Salamandridae – Newts & true salamanders

All newts are salamanders, but not vice versa: newts spend more of their adult lives in the water

Salamandrid salamanders, thriving mainly in the scenic landscapes of Europe and Asia, stand out as one of the most widely spread families in the realm of amphibians. Their extensive geographic presence highlights their adaptability to a variety of habitats.

What sets “real salamanders” apart from their amphibian relatives is their smooth, non-slimy skin, while newts, a subgroup within the family, feature a distinctive rough skin texture. However, it’s not just their skin that captures attention; most adult salamandrids sport vibrant and captivating colors that add to their charm.

In the realm of courtship, salamandrids engage in elaborate displays that can be truly mesmerizing. These courtship rituals often involve the male encircling the female, a fascinating spectacle preceding their bonding as mates. This intricate dance is not just a display of romance but also a glimpse into their intriguing social interactions.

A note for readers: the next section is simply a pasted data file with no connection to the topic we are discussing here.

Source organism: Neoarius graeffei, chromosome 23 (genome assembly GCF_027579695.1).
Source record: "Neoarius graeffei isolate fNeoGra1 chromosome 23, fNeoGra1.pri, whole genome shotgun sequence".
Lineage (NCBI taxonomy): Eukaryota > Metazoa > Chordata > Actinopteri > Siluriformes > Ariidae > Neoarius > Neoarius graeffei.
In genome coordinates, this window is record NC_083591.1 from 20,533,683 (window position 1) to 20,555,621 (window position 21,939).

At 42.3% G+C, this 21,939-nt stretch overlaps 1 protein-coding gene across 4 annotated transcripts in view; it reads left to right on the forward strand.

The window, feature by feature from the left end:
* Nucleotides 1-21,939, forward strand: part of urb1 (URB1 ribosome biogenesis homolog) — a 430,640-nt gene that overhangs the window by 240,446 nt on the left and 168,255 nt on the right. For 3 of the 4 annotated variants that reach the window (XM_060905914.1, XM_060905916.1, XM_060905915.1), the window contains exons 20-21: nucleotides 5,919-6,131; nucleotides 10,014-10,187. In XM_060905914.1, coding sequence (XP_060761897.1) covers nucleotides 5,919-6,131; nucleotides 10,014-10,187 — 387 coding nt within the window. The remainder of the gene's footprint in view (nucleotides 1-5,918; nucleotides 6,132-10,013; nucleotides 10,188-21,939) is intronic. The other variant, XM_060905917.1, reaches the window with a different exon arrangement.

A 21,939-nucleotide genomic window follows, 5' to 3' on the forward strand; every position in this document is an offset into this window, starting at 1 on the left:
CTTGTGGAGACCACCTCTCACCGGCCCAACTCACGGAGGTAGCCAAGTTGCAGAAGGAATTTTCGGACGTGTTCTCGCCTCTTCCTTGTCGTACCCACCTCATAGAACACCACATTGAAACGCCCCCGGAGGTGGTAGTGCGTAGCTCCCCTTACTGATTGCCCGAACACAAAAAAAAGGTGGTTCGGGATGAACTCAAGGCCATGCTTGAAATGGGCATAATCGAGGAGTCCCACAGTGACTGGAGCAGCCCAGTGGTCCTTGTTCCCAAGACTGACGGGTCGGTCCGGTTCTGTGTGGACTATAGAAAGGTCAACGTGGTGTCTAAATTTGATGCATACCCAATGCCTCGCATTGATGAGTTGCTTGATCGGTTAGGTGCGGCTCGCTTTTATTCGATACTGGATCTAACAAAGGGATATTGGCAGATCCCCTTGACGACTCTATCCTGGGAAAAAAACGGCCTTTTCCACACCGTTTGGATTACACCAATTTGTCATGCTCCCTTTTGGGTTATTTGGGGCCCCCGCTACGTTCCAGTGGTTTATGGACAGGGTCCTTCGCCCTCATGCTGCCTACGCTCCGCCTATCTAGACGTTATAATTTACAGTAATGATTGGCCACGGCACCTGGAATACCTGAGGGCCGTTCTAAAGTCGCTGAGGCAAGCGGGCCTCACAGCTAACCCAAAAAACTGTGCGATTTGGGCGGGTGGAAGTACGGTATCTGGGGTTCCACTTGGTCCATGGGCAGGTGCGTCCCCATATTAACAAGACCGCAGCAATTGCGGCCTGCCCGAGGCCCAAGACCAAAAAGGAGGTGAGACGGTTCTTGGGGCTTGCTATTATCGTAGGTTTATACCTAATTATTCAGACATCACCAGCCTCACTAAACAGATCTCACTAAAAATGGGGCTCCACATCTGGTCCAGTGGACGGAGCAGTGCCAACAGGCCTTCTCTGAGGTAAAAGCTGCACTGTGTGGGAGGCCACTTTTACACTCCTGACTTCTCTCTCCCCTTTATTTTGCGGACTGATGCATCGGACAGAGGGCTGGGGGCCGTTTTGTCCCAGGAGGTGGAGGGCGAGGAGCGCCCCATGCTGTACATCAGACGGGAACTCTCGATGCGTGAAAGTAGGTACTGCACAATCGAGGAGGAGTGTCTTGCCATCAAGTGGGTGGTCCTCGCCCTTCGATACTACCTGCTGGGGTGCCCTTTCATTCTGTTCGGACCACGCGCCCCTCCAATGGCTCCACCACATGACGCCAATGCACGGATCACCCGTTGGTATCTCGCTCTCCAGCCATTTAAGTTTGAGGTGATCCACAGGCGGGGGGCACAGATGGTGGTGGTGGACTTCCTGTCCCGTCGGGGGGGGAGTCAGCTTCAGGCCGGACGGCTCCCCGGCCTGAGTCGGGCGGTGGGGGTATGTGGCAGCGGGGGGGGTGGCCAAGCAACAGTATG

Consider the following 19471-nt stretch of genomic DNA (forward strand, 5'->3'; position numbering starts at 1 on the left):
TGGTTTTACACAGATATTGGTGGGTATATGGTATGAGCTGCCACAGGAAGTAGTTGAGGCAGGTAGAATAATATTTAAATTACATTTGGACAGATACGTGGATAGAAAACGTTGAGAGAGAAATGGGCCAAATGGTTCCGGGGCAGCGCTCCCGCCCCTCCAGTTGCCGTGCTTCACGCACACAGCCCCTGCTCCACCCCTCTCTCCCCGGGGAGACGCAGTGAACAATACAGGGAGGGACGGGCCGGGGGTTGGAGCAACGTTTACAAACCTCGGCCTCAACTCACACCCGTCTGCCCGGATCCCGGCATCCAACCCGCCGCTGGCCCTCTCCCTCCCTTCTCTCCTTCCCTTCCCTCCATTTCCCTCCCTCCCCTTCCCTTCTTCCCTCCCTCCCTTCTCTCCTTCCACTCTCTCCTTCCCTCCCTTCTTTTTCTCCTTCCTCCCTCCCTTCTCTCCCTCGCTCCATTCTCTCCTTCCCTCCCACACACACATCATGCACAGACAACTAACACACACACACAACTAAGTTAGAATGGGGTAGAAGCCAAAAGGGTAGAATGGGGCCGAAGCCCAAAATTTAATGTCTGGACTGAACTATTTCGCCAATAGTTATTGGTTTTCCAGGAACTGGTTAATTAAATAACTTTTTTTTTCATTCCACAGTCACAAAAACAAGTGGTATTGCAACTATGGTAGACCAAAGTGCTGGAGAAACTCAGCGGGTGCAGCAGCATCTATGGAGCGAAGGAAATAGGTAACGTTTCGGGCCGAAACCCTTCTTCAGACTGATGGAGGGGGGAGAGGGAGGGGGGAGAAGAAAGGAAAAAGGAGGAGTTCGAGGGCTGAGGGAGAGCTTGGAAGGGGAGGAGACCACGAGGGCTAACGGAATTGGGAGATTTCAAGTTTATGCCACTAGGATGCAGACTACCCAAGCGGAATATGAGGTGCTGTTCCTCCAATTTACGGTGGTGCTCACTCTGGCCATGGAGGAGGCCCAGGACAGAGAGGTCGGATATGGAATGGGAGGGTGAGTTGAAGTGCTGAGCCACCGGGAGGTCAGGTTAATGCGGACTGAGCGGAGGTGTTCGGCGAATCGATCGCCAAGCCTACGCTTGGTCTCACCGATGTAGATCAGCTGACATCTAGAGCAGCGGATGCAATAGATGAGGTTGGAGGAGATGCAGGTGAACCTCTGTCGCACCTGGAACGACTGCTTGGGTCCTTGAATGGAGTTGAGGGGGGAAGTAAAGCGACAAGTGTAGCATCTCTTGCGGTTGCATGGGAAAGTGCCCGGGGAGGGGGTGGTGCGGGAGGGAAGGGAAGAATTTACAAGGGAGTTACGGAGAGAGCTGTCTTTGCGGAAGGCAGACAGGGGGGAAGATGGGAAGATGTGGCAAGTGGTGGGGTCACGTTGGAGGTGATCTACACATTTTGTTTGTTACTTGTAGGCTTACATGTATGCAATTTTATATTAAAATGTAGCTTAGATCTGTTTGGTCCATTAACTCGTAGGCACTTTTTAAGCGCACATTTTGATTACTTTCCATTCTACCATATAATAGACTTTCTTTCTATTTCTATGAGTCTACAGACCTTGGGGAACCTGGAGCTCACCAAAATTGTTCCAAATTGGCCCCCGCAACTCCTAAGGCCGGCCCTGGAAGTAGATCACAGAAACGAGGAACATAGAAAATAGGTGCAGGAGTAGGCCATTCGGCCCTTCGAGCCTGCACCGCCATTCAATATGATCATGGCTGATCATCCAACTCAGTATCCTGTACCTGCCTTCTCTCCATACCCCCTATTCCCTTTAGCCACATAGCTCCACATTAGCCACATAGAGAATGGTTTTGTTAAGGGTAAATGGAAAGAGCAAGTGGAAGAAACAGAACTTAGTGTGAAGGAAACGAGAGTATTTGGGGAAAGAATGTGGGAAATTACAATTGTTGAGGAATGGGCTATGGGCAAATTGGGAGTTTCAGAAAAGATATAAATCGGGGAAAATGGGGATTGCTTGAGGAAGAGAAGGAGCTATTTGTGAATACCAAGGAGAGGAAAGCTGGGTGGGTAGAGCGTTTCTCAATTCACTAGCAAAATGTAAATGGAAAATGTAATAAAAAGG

Salamandrids find their homes in moist forests and subalpine meadows, where they predominantly lead subterranean lives. They emerge from their burrows under logs or stones on mild, damp evenings, exploring their terrestrial territories. Some species exhibit remarkable fidelity to specific breeding sites, returning year after year to the same watery havens.

Beyond their visual appeal and courtship rituals, salamandrid salamanders play crucial ecological roles. As larvae, they actively regulate insect populations, making them valuable contributors to local ecosystems. Furthermore, their presence serves as a reflection of environmental health, offering insights into the conditions of their habitats.